As further shown in FIG. 1, the low pass filter 5 smoothes the output voltage of the charge pump 4, and outputs an output signal with a removed high frequency component to a voltage/current converter (V/I converter) 6. The V/I converter 6 converts the output voltage of the low pass filter 5 to a current, and outputs the current to a current control oscillator (ICO) 7.

As further shown in FIG. 1, the ICO 7 outputs an output signal out-CLK, having a frequency based on the output current of the V/I converter 6, to a digital circuit 8 and to the second frequency divider 3. The digital circuit 8 performs required operations in accordance with the output signal out-CLK.

The PLL circuit of FIG. 1 operates so as to conform the frequency and phase of the output signal of the second frequency divider 3 to the frequency and phase of the output signal of the first frequency divider 1.

FIG. 2 illustrates an operation in the case where the division ratio of each of the respective first and second frequency dividers 1 and 3 of FIG. 1 is 1. In accordance with the loop from the phase comparator 2 of FIG. 1 to the ICO 7 of FIG. 1, the frequency and phase of the output signal out-CLK converge, so that the reference signal ref-CLK and the output signal out-CLK are in-phase with each other.

As shown in FIG. 2, upon output of the output signal out-CLK from the ICO 7 of FIG. 1, the digital circuit 8 of FIG. 1 operates a required switching operation, in accordance with a timing of a rise and fall of the output signal out-CLK. Therefore, in accordance with the operation of the digital circuit 8, power-supply noise N, synchronous with the output signal out-CLK, is generated in a power supply Vcc potential and a ground GND potential that are supplied to the respective circuits, which are coupled between the phase comparator 2 and the ICO 7 through power supply lines.

As further shown in FIG. 2, since a comparison operation is performed in the phase comparator 2 of FIG. 1 in accordance with a timing of a rise or fall of the reference signal ref-CLK, the output signal is destabilized, due to the power-supply noise N. The output signal of the charge pump 4 of FIG. 1, operating on the common power supply with the digital circuit 8, is also destabilized.

As a consequence, as shown further in FIG. 2, a jitter Z frequently occurs during the rise and fall of the output signal out-CLK.

As one example of a related conventional technique, Laid-Open Japanese Patent Application (JP-A) No. 2005-79835 discloses a PLL circuit that includes a phase shifter interposed between a voltage control oscillator and a frequency divider to reduce jitter occurrence. However, in such a configuration, which includes the phase shifter in a feedback loop that feeds back the output signal of the voltage control oscillator to the phase comparator, the loop affects the lock-up speed until the frequency of the output signal of the voltage control oscillator is stabilized. Since the delay time caused as a result of the phase shifter has to be adjusted optimally, the phase shifter must include a delay length switching portion. Consequently, the circuit size of the phase shifter is increased.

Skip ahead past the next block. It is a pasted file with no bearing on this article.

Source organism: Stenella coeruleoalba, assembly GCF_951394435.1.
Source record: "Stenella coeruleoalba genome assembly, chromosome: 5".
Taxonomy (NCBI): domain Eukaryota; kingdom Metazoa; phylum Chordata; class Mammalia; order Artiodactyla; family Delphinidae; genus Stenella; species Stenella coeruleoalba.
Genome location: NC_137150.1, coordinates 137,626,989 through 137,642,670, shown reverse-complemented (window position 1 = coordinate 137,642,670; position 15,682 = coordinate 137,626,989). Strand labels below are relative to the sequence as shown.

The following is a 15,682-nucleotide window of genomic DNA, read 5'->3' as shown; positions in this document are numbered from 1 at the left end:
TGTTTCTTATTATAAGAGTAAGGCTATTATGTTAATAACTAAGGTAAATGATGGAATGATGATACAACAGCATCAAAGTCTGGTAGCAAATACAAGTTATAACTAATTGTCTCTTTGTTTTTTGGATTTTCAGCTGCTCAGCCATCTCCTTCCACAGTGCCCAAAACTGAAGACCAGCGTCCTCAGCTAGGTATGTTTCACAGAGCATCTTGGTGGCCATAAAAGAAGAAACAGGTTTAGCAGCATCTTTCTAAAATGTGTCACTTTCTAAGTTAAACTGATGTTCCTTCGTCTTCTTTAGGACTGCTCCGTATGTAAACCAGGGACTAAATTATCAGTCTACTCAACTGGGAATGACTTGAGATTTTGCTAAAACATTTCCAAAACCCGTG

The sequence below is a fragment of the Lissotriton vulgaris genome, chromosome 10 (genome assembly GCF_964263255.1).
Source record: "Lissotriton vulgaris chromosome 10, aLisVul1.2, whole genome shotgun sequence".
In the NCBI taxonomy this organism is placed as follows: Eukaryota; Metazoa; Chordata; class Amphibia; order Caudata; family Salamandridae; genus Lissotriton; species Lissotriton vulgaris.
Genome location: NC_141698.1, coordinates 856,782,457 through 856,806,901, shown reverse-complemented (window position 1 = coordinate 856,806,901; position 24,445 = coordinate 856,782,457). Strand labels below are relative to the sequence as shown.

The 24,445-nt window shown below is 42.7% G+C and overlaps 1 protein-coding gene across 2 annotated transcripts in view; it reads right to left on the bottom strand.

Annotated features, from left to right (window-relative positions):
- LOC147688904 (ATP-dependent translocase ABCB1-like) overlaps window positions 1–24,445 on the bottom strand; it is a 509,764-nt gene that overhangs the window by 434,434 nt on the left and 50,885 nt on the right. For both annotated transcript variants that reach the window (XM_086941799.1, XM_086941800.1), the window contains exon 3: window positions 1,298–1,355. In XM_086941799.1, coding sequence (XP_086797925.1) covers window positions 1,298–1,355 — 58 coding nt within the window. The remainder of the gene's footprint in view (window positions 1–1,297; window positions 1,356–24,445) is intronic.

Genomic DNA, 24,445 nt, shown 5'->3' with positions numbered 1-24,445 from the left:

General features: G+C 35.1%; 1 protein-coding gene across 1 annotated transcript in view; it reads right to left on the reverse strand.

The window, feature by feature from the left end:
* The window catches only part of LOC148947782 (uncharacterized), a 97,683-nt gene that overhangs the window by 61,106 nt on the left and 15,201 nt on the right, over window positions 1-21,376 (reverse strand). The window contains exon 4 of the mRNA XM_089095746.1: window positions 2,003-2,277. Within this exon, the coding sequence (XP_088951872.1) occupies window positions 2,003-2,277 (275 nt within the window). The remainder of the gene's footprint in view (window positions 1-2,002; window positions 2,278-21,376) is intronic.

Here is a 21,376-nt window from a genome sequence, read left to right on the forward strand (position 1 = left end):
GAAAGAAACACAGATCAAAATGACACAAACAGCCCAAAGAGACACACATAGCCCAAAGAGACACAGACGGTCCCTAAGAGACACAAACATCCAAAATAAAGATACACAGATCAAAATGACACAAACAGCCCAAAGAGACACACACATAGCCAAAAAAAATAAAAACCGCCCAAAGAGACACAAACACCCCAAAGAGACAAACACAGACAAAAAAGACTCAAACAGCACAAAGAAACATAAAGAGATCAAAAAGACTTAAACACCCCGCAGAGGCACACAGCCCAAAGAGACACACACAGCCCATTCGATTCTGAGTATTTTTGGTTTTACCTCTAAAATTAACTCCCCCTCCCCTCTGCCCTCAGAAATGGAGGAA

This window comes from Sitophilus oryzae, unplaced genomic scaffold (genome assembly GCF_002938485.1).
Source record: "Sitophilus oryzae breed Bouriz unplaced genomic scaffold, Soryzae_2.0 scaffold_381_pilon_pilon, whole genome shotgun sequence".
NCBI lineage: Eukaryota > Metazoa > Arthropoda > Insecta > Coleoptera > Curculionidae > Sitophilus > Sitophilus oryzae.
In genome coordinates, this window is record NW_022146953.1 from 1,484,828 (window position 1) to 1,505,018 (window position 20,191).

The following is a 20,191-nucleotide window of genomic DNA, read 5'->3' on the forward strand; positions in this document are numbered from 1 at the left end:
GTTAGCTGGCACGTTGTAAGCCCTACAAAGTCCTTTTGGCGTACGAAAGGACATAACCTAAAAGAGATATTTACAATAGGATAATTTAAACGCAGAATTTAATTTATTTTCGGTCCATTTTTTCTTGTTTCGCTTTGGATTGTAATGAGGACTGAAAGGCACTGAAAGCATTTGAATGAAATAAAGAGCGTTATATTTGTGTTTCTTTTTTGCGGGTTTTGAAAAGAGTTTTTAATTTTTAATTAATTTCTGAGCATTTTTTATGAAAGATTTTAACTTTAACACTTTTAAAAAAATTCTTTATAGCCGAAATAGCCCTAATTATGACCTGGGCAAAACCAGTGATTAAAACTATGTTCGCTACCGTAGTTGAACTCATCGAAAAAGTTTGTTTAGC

As another example, JP-A-2006-174243 discloses a PLL circuit, in which a delay value of a delay circuit in a voltage control oscillator is controlled to enable stepwise switching of an oscillation frequency characteristic. However, a jitter reduction feature is not disclosed.

As still another example, JP-A-08-56157 discloses a PLL circuit that includes a variable delay circuit provided with a voltage control circuit. However, a jitter reduction feature is not disclosed.

Conventional PLL circuits, such as described above, are problematic at least in that, when the timing of occurrence of power-supply noise N with the output signal out-CLK and the phase comparison timing in the phase comparator 2 overlap, the jitter Z increases in the output signal out-CLK.

SUMMARY

Embodiments provide a PLL circuit that includes a phase comparator for comparing the phase of a reference signal with the phase of a feedback signal, an oscillator for outputting an output signal at a frequency in accordance with output of the phase comparator, a feedback loop for returning the output signal of the oscillator and supplying the output signal as the feedback signal, and a delay circuit for delaying the phase of the output signal output from the oscillator to a load circuit, wherein the delay circuit is provided outside the feedback loop.

These aspects of the PLL circuit, together with other aspects and advantages, which will be subsequently apparent, reside in the details of construction and operation thereof, as more fully hereinafter described and claimed herein, reference being had to the accompanying drawings forming a part hereof, wherein like numerals refer to like parts throughout.

BRIEF DESCRIPTION OF THE DRAWINGS

FIG. 1 illustrates a block diagram of a conventional PLL circuit;

FIG. 2 illustrates a timing diagram of operation of the conventional PLL circuit of FIG. 1;

FIG. 3 illustrates a block diagram of a first exemplary PLL circuit, in accordance with an embodiment;